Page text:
The recovery of air connectivity
around Europe continues to be “uneven and difficult,” despite a strong rebound
in passenger numbers this year.

Airports association ACI Europe said
the return to pre-Covid levels of connectivity was being held back by some
continuing Covid-19 travel restrictions, as well as the impact of the war in
Ukraine and “structural changes” in the industry.

According to ACI’s new report, total air connectivity across European airports
was still 29 percent lower than during 2019 and was currently at a similar
level to 2009, which was the period of the so-called “great recession”
following the financial crisis.

Some countries in Europe are faring
better than others, although Greece is the only market to have fully recovered
to pre-Covid levels of airline connectivity; meanwhile, neighboring Turkey is
only 3 percent down compared with 2019.

Among the larger European nations,
Spain is performing best at 23 per cent down on 2019, followed by the UK (-28
percent), Italy (-32 percent), France (-34 percent) and Germany (-39 percent).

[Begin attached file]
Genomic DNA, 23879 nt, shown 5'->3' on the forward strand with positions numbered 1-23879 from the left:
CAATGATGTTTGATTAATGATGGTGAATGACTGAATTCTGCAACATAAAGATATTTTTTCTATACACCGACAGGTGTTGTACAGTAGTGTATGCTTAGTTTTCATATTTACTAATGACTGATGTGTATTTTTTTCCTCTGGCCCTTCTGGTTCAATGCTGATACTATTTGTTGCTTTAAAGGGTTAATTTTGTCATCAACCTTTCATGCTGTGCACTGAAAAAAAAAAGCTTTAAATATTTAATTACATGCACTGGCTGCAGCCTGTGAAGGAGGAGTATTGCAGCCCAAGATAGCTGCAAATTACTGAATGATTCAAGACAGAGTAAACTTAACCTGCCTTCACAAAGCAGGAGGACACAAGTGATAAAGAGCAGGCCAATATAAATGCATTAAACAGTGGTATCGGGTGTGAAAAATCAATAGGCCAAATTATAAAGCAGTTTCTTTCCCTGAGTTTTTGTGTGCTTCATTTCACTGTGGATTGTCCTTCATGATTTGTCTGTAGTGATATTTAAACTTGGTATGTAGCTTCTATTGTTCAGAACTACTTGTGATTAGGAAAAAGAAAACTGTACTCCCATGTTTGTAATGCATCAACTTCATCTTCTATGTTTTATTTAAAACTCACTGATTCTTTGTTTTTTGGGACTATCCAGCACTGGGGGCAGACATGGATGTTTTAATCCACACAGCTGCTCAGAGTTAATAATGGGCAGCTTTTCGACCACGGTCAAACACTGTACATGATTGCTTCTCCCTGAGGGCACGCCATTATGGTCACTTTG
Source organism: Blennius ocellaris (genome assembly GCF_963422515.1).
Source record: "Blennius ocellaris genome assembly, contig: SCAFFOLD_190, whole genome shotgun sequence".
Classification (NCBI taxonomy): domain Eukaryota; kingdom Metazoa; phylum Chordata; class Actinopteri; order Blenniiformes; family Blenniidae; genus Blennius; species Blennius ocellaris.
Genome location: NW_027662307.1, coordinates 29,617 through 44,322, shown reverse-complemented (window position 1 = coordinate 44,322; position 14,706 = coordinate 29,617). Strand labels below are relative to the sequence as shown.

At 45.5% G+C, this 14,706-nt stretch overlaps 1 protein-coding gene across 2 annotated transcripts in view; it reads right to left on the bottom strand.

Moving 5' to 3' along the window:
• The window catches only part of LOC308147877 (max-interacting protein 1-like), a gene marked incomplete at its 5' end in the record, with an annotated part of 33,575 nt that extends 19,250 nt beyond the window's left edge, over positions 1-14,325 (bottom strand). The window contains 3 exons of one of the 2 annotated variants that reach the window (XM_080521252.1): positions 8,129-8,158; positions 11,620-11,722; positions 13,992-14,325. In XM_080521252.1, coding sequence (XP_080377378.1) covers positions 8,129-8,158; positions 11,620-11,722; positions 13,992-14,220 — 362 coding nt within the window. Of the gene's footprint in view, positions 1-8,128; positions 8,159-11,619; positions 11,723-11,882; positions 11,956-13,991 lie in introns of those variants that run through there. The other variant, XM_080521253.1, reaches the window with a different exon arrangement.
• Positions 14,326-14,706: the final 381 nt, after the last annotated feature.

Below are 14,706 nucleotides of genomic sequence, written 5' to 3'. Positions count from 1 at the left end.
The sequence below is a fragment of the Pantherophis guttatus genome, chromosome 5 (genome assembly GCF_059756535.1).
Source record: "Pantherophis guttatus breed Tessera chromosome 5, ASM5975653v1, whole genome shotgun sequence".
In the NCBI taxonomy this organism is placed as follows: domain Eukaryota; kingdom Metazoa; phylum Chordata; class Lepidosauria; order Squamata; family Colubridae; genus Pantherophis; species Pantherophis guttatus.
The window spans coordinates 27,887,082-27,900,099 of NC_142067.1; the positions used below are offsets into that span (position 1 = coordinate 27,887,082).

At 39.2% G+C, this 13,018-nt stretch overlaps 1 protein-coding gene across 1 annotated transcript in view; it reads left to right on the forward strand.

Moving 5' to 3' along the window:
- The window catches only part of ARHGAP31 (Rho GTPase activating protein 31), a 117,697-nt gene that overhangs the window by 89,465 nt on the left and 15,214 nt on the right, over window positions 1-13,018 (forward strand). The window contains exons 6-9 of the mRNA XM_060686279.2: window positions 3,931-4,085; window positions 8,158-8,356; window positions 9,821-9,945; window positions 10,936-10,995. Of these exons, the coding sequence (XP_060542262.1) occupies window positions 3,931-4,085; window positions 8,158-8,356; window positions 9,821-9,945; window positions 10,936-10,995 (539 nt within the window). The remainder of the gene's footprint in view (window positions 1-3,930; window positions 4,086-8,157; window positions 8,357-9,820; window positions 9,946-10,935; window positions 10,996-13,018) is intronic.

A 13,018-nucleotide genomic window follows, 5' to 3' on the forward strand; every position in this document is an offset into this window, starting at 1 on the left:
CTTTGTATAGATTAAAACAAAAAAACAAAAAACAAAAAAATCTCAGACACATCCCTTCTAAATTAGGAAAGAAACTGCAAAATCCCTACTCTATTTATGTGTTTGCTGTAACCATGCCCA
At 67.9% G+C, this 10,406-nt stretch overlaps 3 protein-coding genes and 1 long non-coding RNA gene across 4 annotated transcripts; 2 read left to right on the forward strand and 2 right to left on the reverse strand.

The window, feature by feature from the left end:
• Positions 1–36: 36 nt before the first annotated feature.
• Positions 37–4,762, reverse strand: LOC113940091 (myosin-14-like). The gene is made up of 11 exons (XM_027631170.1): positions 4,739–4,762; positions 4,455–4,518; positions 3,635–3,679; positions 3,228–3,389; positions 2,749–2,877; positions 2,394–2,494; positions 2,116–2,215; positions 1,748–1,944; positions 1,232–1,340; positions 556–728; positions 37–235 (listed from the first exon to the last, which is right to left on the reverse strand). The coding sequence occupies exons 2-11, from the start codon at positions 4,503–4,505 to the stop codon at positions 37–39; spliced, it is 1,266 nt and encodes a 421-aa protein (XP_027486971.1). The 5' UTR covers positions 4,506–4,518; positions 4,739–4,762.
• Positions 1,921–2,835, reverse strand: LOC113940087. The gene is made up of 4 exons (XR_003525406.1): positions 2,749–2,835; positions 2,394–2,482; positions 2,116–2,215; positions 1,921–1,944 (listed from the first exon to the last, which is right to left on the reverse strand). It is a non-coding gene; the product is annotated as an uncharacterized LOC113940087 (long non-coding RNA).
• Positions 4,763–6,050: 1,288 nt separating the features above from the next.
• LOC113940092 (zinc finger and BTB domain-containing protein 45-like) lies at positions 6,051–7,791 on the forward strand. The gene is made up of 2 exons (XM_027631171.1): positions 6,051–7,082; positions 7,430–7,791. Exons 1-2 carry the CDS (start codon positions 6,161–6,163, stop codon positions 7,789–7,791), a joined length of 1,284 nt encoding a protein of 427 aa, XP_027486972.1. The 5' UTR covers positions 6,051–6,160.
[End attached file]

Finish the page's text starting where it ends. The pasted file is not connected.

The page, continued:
Unsurprisingly, Russia has seen a 62
percent drop in airline connectivity since 2019, following the imposition of
sanctions by the EU and U.K., among others, following the invasion of Ukraine
in February which has included airspace flying bans.

ACI also highlights a continued
deficit for “indirect” and hub airport connectivity (down by 36 and 34 percent
respectively on 2019), which again illustrates how low-cost carriers have fueled
the recovery in passenger numbers through their point-to-point services, with
direct connectivity only down 15 percent.

The report said this structural
shift in the sector towards low-cost carriers “looks set to stay”—these
airlines now account for 40 percent of direct air connectivity, compared with
27 percent before the pandemic. This trend is also boosting small and regional
airports, which have recovered more quickly than larger hubs.

ACI Europe director general Olivier Jankovec said: “Connectivity performance
varies significantly between airports, national markets and airline business
models. These variations also hint to more lasting—structural—changes in
Europe’s aviation market.

“Covid-19 accelerated the changes in
the market landscape for airports, where competitive pressures are increasing
across the board as we see footloose carriers, which today includes both the
ultra-low-cost carriers and also the low-cost brands of network carriers,
intensively bargain with airports.”

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